Working to Reverse the Decline in Helium Reserves



This past August, in the high desert of eastern Utah, the country’s first helium-only gas well on federal lands was drilled and completed at Harley Dome. The well, the Flatirons Federal 4-1, was completed in the Entrada Sandstone at a depth of 965 feet. IACX Energy (iacx.com), with headquarters in Dallas, Texas, has partnered with Flatirons Resources of Denver, Colorado to develop the helium reserves located at Harley Dome.

IACX is now in the process of setting a helium recovery unit that will produce over 100,000 standard cubic feet of gaseous helium per day. At a time when the United States helium reserves are in decline, IACX is actively working to reverse this trend. The Harley Dome helium unit will represent IACX’s third helium recovery facility, a number that will be growing in the next six months. 

The Harley Dome helium field has remained largely dormant since its discovery in 1925 by Harley Bashor. Much to Bashor’s disappointment, the large volume of gas that was encountered when his cable tool rig dug into the shallow Entrada Sandstone was inert and would not burn. After sampling and analyzing the gas from his well, he found it contained 85 percent nitrogen and seven percent helium. Bashor walked away from the project, but before washing his hands of the failure, Bashor lent his first name to the field discovery. The Harley Dome helium field has remained unexploited ever since. In the 1920s and ’30s, there was a flurry of activity on the federal level as it related to the nation’s helium resources. The US government recognized that helium was a strategic element primarily for dirigibles and blimps, and it set forth to sever all helium rights from federal oil and gas leases.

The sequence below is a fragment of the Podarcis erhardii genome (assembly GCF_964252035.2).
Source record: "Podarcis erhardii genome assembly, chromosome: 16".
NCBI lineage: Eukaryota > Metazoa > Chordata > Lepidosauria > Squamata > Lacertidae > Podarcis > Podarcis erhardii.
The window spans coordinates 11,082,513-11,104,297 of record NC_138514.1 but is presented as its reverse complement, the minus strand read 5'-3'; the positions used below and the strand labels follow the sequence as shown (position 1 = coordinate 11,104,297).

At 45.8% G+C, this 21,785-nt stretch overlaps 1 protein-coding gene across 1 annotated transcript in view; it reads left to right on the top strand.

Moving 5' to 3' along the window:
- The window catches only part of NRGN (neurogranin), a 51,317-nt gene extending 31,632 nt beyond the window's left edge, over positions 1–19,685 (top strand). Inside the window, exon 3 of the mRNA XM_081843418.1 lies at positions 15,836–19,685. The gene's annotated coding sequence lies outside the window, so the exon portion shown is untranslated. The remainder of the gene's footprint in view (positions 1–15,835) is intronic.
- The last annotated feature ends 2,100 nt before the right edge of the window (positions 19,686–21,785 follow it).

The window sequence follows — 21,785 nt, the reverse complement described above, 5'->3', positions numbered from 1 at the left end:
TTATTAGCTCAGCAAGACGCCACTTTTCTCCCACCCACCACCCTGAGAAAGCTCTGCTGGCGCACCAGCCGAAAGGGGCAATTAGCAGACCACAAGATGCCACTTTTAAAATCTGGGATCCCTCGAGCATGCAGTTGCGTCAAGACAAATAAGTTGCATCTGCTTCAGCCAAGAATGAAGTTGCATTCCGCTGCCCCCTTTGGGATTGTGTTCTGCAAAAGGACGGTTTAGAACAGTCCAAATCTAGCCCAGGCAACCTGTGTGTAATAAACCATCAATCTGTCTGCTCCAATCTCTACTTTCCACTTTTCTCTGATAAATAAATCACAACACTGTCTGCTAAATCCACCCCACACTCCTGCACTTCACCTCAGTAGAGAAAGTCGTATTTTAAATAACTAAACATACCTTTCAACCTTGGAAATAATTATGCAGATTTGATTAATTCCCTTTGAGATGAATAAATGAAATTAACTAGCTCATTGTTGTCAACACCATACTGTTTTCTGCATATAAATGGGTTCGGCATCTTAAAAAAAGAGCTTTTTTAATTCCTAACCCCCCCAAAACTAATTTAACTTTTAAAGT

Additionally, two helium fields in Utah were set aside as national helium reserves by Presidential decree. On June 26, 1933, President Roosevelt signed an Executive Order setting aside the Harley Dome field as US Helium Reserve #2, a designation that remained until the 1960s. Since the 1960s, a few prospectors have tried and failed to develop the Harley Dome helium resource. These failures were precipitated by several barriers, including: (1) the capture and purification of helium from Harley Dome was economically challenging, due to the gas’s unusual composition and volume/pressure profile; (2) the antiquated rules on the Federal level prohibits the extraction of helium from Federal lands as the “primary constituent” without the Secretary of the Interior’s consent (IACX obtained this consent). 

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